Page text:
And also for varieties. Google for "soft neck" / "hard neck". If you live
where the climate seldom gets good and cold, I think you'll need to plant
soft neck varieties and you'll need to plant them on a different schedule
than a northern gardener.
il Tue, 18 May 2004 01:07:00 -0400, Anonymous ha scritto:
This started with a question from a person in Osaka, which was pretty
hot when I was there. Not to mention of dubious air quality.
As for soft neck and hard neck, I'd never heard these terms used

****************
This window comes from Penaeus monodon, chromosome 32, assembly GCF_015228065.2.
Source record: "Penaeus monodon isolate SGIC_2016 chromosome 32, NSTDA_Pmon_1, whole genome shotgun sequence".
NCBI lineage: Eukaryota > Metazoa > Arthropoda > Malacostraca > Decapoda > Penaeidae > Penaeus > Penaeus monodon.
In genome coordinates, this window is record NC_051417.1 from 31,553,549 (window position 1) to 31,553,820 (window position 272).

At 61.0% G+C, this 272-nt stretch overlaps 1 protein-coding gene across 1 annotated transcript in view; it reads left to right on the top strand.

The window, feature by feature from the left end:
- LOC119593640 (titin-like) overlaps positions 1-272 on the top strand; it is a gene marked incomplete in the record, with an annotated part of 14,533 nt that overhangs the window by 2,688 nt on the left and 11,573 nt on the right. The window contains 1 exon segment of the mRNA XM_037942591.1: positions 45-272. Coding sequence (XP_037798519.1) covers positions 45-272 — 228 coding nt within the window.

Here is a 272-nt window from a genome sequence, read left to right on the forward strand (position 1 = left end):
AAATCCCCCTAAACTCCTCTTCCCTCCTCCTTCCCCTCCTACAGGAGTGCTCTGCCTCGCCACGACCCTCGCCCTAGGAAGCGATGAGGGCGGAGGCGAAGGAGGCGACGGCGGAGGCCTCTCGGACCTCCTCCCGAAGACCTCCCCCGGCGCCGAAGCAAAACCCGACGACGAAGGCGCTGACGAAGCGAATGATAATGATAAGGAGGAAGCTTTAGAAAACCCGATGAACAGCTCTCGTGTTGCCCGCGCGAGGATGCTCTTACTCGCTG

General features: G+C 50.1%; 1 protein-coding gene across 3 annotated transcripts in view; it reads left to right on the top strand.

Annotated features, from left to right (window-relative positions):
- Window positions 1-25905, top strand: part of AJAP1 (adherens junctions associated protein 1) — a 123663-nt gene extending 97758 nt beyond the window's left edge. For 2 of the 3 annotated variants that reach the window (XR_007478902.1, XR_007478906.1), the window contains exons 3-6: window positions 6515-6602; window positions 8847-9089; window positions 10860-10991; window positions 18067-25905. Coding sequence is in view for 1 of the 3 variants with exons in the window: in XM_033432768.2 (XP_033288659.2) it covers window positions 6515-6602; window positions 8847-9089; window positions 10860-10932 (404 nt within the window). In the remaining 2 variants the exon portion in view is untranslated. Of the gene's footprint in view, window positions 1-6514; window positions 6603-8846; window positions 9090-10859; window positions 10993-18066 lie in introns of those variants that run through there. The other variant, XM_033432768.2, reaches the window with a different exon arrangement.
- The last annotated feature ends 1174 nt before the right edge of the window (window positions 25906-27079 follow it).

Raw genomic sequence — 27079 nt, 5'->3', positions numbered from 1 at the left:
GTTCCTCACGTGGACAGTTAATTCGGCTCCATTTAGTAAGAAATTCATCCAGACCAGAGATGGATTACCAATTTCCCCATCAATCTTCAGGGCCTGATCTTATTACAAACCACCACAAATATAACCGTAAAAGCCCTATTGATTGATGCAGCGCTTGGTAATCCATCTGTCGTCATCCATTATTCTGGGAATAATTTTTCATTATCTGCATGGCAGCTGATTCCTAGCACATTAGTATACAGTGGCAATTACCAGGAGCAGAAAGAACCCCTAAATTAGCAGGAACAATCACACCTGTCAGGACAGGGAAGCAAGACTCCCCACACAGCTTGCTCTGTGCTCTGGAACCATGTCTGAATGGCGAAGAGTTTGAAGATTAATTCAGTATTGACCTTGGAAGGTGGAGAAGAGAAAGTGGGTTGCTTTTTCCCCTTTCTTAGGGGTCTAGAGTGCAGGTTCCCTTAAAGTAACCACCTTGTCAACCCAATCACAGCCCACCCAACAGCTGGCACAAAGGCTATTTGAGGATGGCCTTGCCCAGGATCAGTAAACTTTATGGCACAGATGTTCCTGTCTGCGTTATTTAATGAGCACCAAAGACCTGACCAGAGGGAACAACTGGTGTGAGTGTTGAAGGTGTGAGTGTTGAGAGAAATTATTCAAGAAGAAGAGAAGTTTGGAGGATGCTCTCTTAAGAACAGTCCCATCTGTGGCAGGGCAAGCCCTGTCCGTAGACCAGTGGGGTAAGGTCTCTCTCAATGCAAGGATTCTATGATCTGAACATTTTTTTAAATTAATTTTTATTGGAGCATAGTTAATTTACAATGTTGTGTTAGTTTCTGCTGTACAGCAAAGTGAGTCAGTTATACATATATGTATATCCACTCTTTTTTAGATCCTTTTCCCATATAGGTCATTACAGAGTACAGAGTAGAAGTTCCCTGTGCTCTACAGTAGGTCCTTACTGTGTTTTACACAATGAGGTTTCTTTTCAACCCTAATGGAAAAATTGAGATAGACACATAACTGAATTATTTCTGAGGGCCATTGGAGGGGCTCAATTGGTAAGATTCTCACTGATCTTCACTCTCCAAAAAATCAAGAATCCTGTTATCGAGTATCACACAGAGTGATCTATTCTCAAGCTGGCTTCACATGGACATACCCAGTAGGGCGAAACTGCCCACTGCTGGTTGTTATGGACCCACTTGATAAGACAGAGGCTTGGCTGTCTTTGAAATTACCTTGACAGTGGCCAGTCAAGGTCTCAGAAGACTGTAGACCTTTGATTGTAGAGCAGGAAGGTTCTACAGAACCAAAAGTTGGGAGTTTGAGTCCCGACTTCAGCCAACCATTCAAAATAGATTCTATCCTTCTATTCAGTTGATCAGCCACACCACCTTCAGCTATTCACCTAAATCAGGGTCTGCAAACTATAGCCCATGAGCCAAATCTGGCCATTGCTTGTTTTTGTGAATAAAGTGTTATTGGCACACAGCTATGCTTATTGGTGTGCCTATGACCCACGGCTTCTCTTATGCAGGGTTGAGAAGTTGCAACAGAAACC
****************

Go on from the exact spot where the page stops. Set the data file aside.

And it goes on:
before. I just planted garlic from what I had or bought some from the
nursery. They just called them 'garlic'. They've never flowered
I'll have to till my garden if I want to plant anything, it's as hard
as a rock at the moment. Unfortunately I can't hover over the soil to
Loki [ Brevity is the soul of wit. W.Shakespeare ]
Soft neck, then. Hard neck generally has fewer cloves wrapped around
a hard stem, and the hard stem is the remnant of the flowering stalk.
Hardnecked garlic has a zippier flavor; softneck generally stores longer
and has smaller (and better wrapped) cloves.
Pat in Plymouth MI ('someplace.net' is comcast)
Any technology distinguishable from magic is insufficiently advanced.
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